Taking your business from a Start-up to a Scale-up is an incredible milestone. As you focus on building your brand and raising capital to grow, it is vital to simultaneously focus on financial reporting. Having a proper financial reporting structure not only demonstrates success, but it also instills investor confidence in the business, and its management.
Start-up vs. Scale-up
A Start-up company is a business in the early stages of operations. At this point, a company has established minimal structure and likely lacks policies and procedures since efforts are primarily focused on expansion and growth. On the other hand, a Scale-up company has reached the maturity stage through the implementation of internal protocols and procedures. Consistent sales growth and financial stability enables Scale-ups to hire specialized, experienced personnel to effectively support business expansion.
The team at Grewal Guyatt LLP has extensive experience working with companies from the Start-up stage, and as they continue toward the Scale-up stage. Through this process, we have identified the following common accounting and finance challenges:
Neglect of the Finance Function
Through expansion, businesses often neglect to develop their finance functions. At the Start-up stage a bookkeeper may be sufficient to manage the company’s financial records, however through growth a finance team encompassing specialized expertise becomes essential to handle more complex transactions.
As a company progresses toward the Scale-up stage, investors and lenders become key stakeholders and rely on financial statements to understand the company’s overall financial condition. At this point, maintaining up-to-date financial statements that are readily available becomes key and in the absence of a robust finance team, this may be challenging.
Adopting Incorrect Accounting Standards
At the Start-up stage the significance of adopting the appropriate financial reporting framework for a business is often overlooked. The most common accounting standards for non-listed entities in Canada are Accounting Standards for Private Enterprises (ASPE), Accounting Standards for Not-For-Profit Organizations (ASNPO), International Financial Reporting Standards (IFRS), and in certain instances, U.S. GAAP. There are many factors to consider when selecting the optimal financial reporting framework for your business which may depend on the reporting requirements related to the industry and jurisdictions in which your company operates and its strategic goals (i.e., Initial Public Offering).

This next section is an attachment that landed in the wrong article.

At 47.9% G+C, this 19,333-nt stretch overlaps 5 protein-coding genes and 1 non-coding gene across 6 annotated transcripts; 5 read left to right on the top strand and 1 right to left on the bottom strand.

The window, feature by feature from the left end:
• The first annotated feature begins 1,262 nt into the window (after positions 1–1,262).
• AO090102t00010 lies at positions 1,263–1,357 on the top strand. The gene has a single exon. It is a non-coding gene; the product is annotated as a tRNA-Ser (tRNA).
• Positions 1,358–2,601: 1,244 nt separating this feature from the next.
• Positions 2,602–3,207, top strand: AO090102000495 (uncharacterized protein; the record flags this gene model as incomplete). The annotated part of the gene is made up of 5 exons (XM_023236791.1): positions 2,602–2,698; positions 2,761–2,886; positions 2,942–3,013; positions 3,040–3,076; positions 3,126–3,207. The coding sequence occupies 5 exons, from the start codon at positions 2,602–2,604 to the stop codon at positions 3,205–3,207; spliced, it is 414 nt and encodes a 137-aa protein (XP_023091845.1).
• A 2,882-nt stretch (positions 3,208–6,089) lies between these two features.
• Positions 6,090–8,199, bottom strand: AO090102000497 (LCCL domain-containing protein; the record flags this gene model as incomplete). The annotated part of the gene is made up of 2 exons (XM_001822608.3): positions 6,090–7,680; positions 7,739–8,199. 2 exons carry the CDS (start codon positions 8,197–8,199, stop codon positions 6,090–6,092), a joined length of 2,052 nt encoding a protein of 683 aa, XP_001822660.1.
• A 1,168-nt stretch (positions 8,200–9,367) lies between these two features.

The Implications of Contractual Agreements
As a company grows, contractual agreements become inevitable for certain transactions including financing, share or asset purchases, raising capital through private lenders, and employee stock option plans, amongst others. These complex transactions require expert judgment to determine the accounting treatment, and accordingly will impact the presentation of the financial statements. For instance, under ASPE and U.S. GAAP, stock options that vest on a future liquidity event (i.e., initial public offering, sale of the business in the future, etc.) may not require a share-based compensation expense and liability to be recognized until the triggering event occurs. This means no impact to your bottom line until a future date when the likelihood of a triggering event is probable. As companies progress toward the Scale-up stage, it is critical to strengthen the finance team to ensure proper analysis of complex transactions and recommend appropriate advice on the financial reporting implications prior to engaging in any contractual agreement.
During a growth phase, avoid losing sight of the financial reporting function. It is key to managing the business while ensuring that regulatory obligations and investor expectations are met. The GG team of professionals can help your company achieve financial success by assisting in handling complex financial matters that may arise as your company progresses toward a Scale-up.